If you’ve ever been to a Forever 21 or an Urban Outfitters store, you know that walking through their brightly lit aisles without tossing every colorful top and glittery accessory into your basket is nearly impossible. At $12 a T-shirt, who can blame you? However, every time you purchase a pin, phone case, or witty T-shirt from a major fashion brand like PacSun or Forever 21, you run the risk of unknowingly supporting the theft and reproduction of a small independent artist’s work. Just this month, Tuesday Bassen, a Los Angeles-based illustrator, discovered that the clothing company Zara had blatantly plagiarized her artwork for their newly released summer collection of pins and clothing —a claim she proved in an Instagram post that showed her designs in a side-by-side comparison with the company’s.
After contacting Zara, she received only a demeaning response from the company that attempted to invalidate the effort and creativity she had put into creating the original designs: “The lack of distinctiveness of your client’s purported designs makes it very hard to see how a significant part of the population anywhere in the world associate the signs with Tuesday Bassen.” The copied items are currently suspended from sale while Inditex, Zara’s parent company, investigates the situation.
This is not the only instance of the Spanish clothing brand stealing designs from independent artists. After Bassen’s claim of Zara’s plagiarism, the owners of the Canadian boutique Crywolf came forward with a similar accusation by posting an Instagram photo of their “Healing Cloud” pin alongside a photo of a nearly identical pin sold by Zara.
Say the designers, “As a small company ourselves, we can’t even really afford any kind of legal representation.”Zara is certainly not the only large fashion brand whose obviously plagiarized and sometimes poorly reproduced versions of small artists’ designs have been exposed in recent years. Forever 21, the American fashion retailer that brings in over $4 billion in sales yearly, is a repeat offender. In 2013, Forever 21 released a men’s shirt featuring an image of a figure looking up at an etched mountain, reading “You can conquer anything” — an illustration which artist Kelly Bastow had posted on her Tumblr account the year before. When Bastow contacted Forever 21’s complaint center, the retailer was quick to blame their vendors, stating that the “tee was purchased from a third party vendor.” New York artist Jon Contino experienced a similar case in 2012, when a friend sent him a photo of a Forever 21 tank top featuring a very familiar anchor design, which was quickly removed from the store’s website. Also among Forever 21’s accusers is Sam Larson, a freelance artist from Portland, Oregon whose Instagram post of a crop top featuring his art caused an outpour of tweets under the hashtag “#paysamlarson.
Urban Outfitters is also notorious for art theft, as full-time Etsy jewelry seller Stevie Koerner found out in 2011 when replicas of her “A World Of Love” state pendants began popping up in Urban Outfitters stores. Urban responded by claiming that the fact that so many identical pieces exist on Etsy proves that “the idea is not unique to Koerner and she can in no way claim to be its originator.” Three years later, James Soares, who sells art prints on the website Society6, claimed on his Tumblr account that one of his original patterns had been ripped off and sold on a miniskirt at Urban Outfitters (another claim that was met by the piece in question being removed almost immediately from the brand’s website.) The social media attention these and a number of other cases have brought to Urban Outfitters’ plagiarizing tendency inspired the creation of the Tumblr account Boycott Urban Outfitters, and a popular hashtag of the same name, dedicated to exposing the company’s art theft and encouraging readers not to shop there. In an age where every lie, cover up, or false move can be quickly unearthed and spread by social media detectives, it is no surprise that large clothing brands are having a hard time getting away with blatantly ripping off designs without sparking internet outrage, news stories, celebrity statements, and even the creation of a website entirely dedicated to raising awareness of and supporting arts affected by art theft, started by an artist whose drawings have been stolen from the retailer in the past.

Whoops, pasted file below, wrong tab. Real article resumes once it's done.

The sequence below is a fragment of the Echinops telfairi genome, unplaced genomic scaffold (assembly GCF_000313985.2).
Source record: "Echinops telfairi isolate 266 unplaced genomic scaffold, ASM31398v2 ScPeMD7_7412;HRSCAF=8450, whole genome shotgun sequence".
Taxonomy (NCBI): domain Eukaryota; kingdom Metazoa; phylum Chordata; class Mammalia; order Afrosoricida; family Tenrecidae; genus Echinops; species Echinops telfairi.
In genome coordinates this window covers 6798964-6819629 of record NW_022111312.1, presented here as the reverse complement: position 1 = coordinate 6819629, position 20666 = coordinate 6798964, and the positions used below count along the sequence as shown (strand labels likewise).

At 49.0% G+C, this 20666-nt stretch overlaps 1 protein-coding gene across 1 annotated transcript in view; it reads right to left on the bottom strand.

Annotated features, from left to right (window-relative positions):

So why do so many well-known brands continue to swipe designs, despite the mess of bad PR that is guaranteed to follow? Because they are able to avoid paying for the use of art that has already received a positive response (albeit from a much smaller audience), and there is nothing that lesser-known independent artists can do to stop them. According to lawyer Leila Amineddoleh, who specializes in copyright law, it is hard for independent artists to pursue these types of cases in court, as “pursuing these lawsuits is very costly and a lot of artists can’t afford to go through with them.” By stealing artwork, brands show a blatant disregard for artists who depend on their own creativity, talent, and hard work to support themselves.Artists can only hope that in the future, major fashion brands will be held accountable for their plagiarism (or even better, show a sense of morality and respect for artists by stopping the theft altogether). For the time being, support independent artists by buying products on Etsy and from www.stoparttheft.com, and from the artists mentioned in this article, whose websites are linked under each of their names.